The Indian attack is coming off a poor ODI series in New Zealand. They were blown away by Tom Latham and Kane Williamson in Auckland, unable to exert much pressure while defending 306. They had only 219 to work with in Christchurch, but on a helpful track, were again ineffective as New Zealand moved to 104 for 1 in 18 overs before rain ended the match.

Advertisement

No walkover

Conditions will be vastly different in Bangladesh, but the opponents could be no less tricky. Bangladesh do not get enough credit for having built up a formidable ODI record at home over the past decade or so – they have lost just one series since 2014. On India’s last trip there, back in 2015, they lost the ODI series 1-2.

Rohit is well aware of the challenge the hosts could pose. “In the last 7-8 years, the Bangladesh team has been a different team, a very challenging team. We have not had easy wins against them. We have had to play good cricket to win against them and every time we played them, it has been a close game. Even in the T20 World Cup, it was a close game,” Rohit said ahead of the series opener.

Advertisement

“And we lost the 2015 series last time we were here. By no means do we come here thinking that it is going to be a cakewalk for us. We know they are a good team, a very improved team in the last few years, so we will have to play good cricket to win this. It is not going to be easy for us.”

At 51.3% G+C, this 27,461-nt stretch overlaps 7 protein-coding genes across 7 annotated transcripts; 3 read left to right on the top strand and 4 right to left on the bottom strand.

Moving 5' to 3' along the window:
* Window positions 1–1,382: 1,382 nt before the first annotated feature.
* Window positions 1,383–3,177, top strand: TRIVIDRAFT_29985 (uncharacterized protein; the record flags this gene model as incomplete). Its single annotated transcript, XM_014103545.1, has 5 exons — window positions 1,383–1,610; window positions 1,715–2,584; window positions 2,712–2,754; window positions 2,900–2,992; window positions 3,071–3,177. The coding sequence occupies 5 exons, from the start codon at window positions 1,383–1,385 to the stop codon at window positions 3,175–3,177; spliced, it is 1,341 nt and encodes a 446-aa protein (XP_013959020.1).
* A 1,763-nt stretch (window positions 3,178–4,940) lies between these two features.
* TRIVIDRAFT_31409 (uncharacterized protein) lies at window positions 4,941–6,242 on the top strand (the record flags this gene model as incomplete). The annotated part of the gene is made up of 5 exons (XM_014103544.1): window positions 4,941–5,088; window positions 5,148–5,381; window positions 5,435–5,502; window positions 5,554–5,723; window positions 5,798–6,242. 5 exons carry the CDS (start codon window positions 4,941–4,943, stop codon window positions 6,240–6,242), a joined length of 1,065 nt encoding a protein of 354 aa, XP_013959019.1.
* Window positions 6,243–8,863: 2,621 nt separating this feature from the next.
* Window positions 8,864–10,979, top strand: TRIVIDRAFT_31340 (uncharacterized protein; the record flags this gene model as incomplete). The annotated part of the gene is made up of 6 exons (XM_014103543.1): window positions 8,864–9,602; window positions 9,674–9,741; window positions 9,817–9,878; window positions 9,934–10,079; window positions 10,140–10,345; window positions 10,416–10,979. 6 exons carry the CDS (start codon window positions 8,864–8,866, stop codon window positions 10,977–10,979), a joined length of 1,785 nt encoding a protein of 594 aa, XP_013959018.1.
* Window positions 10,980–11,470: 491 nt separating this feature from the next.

Even without the presence of the injured Tamim Iqbal and Taskin Ahmed, Bangladesh have the services of veterans Shakib Al Hasan, Mushfiqur Rahim and Mahmudullah in the middle order. Liton Das, who had India worried in the T20 World Cup with a sparkling knock, will lead in Tamim’s absence, and the crafty Mustafizur Rahman, who announced himself to the world with a five-for on debut against the Indians in 2015, will lead the bowling attack.

With a series win against the neighbours in their backyard no longer guaranteed, especially in this format, India have some work to do. At the same time, they also have the World Cup at the back of their minds, but Rohit said that it was important not to get too caught up just with the ultimate goal. “The World Cup is still 8-9 months from now. We cannot think so far ahead. We will keep an eye on what we need to do as a team, where we need to improve,” he said.

“I think it is important for us to not start thinking about too many things – the World Cup, this is the combination, that is the combination, we need to play this guy, that guy. Me and coach have a fair idea as to what we want to do and we will narrow it down once we get closer to the World Cup. But we do want to play good cricket till we come close to the World Cup.”

First published on: 03-12-2022 at 20:26 IST
Next Story

1 lakh staff on the ground, 13,665 booths: Stage set for high-stakes MCD polls

Home
ePaper
Next Story
close
X